Beckman said Briggs should still have his friendly personality once training is complete. A handler in Minot, who completed the same training in Buffalo, told Beckman he didn’t see a difference in his dog’s personality as it knows the difference between being home and relaxing versus going to work.

I hope to keep him on that friendly side because another big part of what I’m excited to use him for is the public relations side of things, taking him to meet kids and different people in the community,” he said. “Everybody loves dogs.”

Briggs is expected to be ready for official police duties in November when he will get a badge with a badge number.

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Beckman said Sgt. Andrew Stoen has been a mentor to him about handling a K-9 unit. Stoen is the handler of the Jamestown Police Department's current K-9, Odin.

“He’s been a great help, kind of leading me through it,” he said. “When I come back, he will help me kind of acclimate to the duties of the K-9 handler.”

Once Briggs completes training, he should be able to handle police duties for about eight years depending on his health.

The Police Department plans to retire the Odin, which is 9 years old, after May when his certifications expire. The department got Odin when he was 3.

Edinger said Odin is “super driven” and all about work.

“He has been a very interesting dog to have around,” he said. “He’s done a great job and he’s going to continue for a little while.”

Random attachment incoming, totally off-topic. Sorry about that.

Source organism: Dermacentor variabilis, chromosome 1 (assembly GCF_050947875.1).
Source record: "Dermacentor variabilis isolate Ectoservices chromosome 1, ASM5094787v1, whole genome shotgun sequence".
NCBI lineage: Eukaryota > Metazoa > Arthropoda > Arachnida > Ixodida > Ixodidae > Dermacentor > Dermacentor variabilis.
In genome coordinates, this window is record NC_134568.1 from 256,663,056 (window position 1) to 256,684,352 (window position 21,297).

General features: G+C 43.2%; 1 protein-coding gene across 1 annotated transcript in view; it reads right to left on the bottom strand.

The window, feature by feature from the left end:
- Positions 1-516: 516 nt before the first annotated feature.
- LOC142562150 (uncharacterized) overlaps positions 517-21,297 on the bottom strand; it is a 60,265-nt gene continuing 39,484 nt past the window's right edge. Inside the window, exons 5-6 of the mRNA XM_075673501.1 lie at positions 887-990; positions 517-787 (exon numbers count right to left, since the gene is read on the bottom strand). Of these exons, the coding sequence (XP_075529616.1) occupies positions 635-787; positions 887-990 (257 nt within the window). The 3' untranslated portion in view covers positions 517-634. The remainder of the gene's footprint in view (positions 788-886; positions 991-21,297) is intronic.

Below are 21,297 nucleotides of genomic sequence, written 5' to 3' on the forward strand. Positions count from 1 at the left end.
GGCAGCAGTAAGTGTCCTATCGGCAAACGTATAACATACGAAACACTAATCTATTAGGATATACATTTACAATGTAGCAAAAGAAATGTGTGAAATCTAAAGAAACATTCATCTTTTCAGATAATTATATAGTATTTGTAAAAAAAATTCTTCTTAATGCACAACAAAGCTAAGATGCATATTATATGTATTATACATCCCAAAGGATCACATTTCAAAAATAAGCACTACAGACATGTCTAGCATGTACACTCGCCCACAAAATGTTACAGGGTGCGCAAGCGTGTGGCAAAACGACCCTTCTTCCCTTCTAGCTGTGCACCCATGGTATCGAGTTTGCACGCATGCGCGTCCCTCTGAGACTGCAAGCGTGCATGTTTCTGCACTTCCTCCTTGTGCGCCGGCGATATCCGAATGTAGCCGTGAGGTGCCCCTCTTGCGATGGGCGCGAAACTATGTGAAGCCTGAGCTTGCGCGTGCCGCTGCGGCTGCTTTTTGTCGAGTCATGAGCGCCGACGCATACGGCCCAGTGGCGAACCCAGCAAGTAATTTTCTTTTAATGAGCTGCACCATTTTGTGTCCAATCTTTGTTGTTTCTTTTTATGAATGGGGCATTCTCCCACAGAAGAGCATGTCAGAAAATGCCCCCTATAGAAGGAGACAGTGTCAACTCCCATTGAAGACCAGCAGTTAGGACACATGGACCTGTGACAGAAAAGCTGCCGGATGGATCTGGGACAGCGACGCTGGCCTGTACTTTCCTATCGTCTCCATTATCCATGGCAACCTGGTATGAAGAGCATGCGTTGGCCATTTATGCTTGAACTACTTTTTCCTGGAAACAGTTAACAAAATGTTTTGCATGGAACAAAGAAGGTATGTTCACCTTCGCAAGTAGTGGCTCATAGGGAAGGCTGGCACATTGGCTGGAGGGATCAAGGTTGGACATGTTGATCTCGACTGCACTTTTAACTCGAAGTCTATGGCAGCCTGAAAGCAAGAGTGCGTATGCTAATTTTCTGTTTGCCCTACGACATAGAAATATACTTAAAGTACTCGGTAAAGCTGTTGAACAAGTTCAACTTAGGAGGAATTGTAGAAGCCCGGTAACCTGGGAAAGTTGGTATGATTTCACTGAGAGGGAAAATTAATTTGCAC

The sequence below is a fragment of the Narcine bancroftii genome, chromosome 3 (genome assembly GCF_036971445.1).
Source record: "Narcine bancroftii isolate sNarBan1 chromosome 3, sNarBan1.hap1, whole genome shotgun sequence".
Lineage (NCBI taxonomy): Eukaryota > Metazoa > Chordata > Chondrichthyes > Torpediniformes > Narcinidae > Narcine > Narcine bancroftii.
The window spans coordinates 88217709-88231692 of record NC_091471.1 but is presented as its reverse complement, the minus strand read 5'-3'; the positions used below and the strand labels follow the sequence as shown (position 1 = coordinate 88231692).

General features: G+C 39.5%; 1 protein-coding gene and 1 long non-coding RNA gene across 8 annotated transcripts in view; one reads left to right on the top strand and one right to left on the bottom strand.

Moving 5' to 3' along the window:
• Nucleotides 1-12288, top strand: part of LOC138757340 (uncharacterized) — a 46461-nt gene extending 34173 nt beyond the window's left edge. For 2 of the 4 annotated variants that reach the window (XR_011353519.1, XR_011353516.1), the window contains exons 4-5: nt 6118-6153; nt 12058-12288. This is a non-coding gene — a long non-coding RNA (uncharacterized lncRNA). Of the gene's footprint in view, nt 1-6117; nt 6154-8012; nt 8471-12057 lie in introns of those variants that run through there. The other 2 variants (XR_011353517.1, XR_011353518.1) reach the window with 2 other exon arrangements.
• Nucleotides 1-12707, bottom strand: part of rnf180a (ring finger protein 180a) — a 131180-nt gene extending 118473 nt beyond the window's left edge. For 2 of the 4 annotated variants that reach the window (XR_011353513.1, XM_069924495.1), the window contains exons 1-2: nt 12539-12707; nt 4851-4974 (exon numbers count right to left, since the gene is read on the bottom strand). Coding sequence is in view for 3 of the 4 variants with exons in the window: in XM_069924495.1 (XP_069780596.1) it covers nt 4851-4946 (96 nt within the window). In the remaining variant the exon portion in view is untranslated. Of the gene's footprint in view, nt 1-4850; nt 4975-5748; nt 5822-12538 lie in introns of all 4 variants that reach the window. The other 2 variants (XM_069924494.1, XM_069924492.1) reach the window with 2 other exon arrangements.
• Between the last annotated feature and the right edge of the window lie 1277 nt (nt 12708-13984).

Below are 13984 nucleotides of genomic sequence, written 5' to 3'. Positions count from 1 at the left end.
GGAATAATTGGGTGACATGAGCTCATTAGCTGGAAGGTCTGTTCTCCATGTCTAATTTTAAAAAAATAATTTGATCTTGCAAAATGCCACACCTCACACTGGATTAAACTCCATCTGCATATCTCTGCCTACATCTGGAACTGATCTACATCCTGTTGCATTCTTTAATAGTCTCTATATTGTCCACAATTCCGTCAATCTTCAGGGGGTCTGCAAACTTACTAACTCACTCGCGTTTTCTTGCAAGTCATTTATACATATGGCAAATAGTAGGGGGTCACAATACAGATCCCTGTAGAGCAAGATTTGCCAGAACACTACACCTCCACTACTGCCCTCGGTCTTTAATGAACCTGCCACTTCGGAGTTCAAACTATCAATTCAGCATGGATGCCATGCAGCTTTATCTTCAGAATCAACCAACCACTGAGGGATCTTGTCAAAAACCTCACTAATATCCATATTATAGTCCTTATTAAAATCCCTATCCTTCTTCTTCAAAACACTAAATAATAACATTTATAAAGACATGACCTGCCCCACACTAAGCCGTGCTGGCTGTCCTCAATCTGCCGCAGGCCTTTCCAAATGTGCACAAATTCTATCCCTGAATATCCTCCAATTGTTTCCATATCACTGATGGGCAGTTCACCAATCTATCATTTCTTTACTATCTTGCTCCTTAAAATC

Edinger said K-9 units have to retire because they get older and injured much more easily. He said it’s not fair to the dogs to make them work until they die.

“There’s been a few times just him getting in and out of the car that you can kind of see his age,” he said. “We don’t want him to end up getting injured before he can retire. We would rather have that happen while he is still a little bit healthy rather than later.”

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Once Odin is retired, he will stay with Stoen and become a family dog. Edinger said the handlers want to keep their K-9 units because they become part of their families.

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Donations, grants fund new K-9 unit

The following businesses and individuals donated a total of more than $17,000 for the Jamestown Police Department’s new K-9 unit, Briggs. The Jamestown Police Department also received $7,500 in grant funds that was used to purchase Briggs.

  • Cavendish Farms 
  • Country Acres Veterinary Clinic 
  • Wilhelm Chevrolet Buick GMC
  • R.M. Stoudt
  • 1883 Stutsman County Courthouse
  • Johnson Living Trust
  • Dacotah Bank
  • Obermiller Nelson Engineering
  • Titan Machinery
  • Beth Keller
  • Nick Bruns Services Inc.
  • Hillerud Construction Inc.
  • Sunward Financial/Wedgcor
  • Bank Forward
  • Henry and Virginia Corneliussen
  • Newman Signs
  • Unison Bank
  • Valley Plains Equipment
Masaki Ova joined The Jamestown Sun in August 2021 as a reporter. He grew up on a farm near Pingree, N.D. He majored in communications at the University of Jamestown, N.D.